ITU Plenipotentiary Results

By Sean Hopkins - Policy Analyst, ARIN

The 2010 Plenipotentiary Conference (PP-10) of the International Telecommunications Union concluded 22 October in Guadalajara, Mexico. This three-week event brought together representatives from the 192 Member States and more than 700 Sector Members and Associates and set all of the financial planning, strategic goals, and policy for the ITU for the next four years. In addition to this, PP-10 also elects the senior management team of the ITU, the members of the ITU Council, and the members of the Radio Regulations Board. Four out of the five Regional Internet Registries (RIRs) are Sector Members, and able to send delegations to the conference. Working together, we were able to have RIR representatives from nearly every region represented at the conference.

PP-10 saw the passing of many resolutions of interest to RIR communities, including a newly shifted focus on Internet governance and IPv6 adoption on a global scale. The ITU’s first IPv6-focused Plenipotentiary resolution, for instance, promotes sharing IPv6 implementation stories and information with stakeholders, assisting ITU Member States with managing and allocating IPv6 resources, and collaboration among relevant international recognized partners (including the Internet community as RIRs, IETF, and others) in order to encourage the deployment of IPv6 by raising awareness. This resolution also calls for the ITU to study and monitor current allocation mechanisms, identify any flaws, and communicate proposals for changes to existing policies, if appropriate. This resolution is groundbreaking because it puts a globally fundamental focus on IPv6 adoption. While the impact remains to be seen, it should mean more focus on making the implementation of IPv6 as smooth and painless as possible. For complete highlights of passed resolutions, visit:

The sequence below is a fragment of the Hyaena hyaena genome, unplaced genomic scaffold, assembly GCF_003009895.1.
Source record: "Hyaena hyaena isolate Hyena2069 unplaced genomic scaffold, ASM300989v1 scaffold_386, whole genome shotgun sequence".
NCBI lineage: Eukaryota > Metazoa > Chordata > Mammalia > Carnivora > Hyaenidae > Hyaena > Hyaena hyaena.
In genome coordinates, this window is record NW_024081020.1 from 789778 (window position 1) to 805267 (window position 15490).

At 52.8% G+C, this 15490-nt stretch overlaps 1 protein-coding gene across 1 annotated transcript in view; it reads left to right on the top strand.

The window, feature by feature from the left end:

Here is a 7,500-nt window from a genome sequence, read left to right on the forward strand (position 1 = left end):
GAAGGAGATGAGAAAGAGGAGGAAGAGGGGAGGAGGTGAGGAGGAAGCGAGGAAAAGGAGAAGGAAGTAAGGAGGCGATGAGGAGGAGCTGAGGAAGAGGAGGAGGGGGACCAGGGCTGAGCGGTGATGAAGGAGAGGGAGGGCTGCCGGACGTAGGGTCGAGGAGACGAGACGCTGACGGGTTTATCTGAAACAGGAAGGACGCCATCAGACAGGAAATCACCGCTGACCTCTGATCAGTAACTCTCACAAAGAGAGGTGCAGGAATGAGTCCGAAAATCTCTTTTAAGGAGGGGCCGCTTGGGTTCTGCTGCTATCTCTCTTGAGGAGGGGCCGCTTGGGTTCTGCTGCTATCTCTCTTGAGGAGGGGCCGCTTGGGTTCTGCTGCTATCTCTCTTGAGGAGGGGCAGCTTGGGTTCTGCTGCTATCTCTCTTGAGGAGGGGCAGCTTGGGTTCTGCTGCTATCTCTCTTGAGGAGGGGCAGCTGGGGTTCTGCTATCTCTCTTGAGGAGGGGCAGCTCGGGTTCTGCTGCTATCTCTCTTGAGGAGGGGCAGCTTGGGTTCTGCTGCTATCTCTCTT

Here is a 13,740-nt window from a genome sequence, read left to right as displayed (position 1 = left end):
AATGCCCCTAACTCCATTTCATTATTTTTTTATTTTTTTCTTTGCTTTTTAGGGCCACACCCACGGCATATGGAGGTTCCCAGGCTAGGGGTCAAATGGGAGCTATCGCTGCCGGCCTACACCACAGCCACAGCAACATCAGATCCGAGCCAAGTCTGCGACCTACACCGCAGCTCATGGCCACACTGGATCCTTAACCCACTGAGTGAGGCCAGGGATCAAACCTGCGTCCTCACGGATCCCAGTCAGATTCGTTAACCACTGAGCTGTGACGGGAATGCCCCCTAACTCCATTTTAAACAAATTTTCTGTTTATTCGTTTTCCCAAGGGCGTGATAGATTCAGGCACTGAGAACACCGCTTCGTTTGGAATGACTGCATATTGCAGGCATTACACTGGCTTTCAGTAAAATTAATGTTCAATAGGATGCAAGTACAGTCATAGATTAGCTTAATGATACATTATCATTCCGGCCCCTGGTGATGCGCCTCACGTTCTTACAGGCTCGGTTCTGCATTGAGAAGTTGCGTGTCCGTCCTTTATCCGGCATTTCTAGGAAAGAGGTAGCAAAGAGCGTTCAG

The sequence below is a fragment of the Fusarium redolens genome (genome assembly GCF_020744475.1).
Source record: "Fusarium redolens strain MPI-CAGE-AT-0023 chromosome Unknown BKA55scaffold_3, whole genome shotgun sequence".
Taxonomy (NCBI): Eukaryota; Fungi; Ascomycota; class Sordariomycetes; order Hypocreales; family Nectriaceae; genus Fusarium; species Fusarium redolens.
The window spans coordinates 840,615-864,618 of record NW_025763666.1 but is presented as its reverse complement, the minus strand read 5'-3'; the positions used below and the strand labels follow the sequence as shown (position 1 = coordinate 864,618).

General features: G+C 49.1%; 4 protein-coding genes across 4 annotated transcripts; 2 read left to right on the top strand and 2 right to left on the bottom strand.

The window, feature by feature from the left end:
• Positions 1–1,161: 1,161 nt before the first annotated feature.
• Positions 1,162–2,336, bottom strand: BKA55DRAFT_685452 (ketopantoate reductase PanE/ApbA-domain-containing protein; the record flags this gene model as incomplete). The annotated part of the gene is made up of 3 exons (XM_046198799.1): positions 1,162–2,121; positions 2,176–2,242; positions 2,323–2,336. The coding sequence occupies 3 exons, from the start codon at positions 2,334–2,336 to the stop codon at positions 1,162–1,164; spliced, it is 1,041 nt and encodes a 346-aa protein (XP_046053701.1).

Another important takeaway from PP-10 was the recognition of active participation by the Internet technical community. We at ARIN were approached on numerous occasions for input on issues directly or indirectly affecting our region. There were strong positions held by many Member States and this nearly resulted in an impasse in being able to achieve common resolution language. As time ran short, it was only after a direct request from Secretary-General Hamadoun Touré that compromise was reached, allowing for finalization of the language in several of the resolutions, including the one focused on IPv6 adoption.

Now that the conference is over and the Resolution language has been finalized, the next step for ARIN and the other RIRs is to determine how the Member States will interpret the agreed resolutions. In meetings like PP-10, there is a great deal of last-minute negotiating and changes with regards to language. After Member State delegates return home and hold their various debriefs, there will be a better overall sense of the resolutions’ impact. ARIN will continue its involvement in appropriate Study and Working Groups of the ITU in order to facilitate the flow of accurate information, and will continue to collaborate and coordinate with the ITU and other relevant technical community organizations. Our work in this arena is by no means finished. As part of the Internet technical community, ARIN will continue to have significant interaction with the ITU as we move toward global IPv6 adoption.


Sean Hopkins

Policy Analyst, ARIN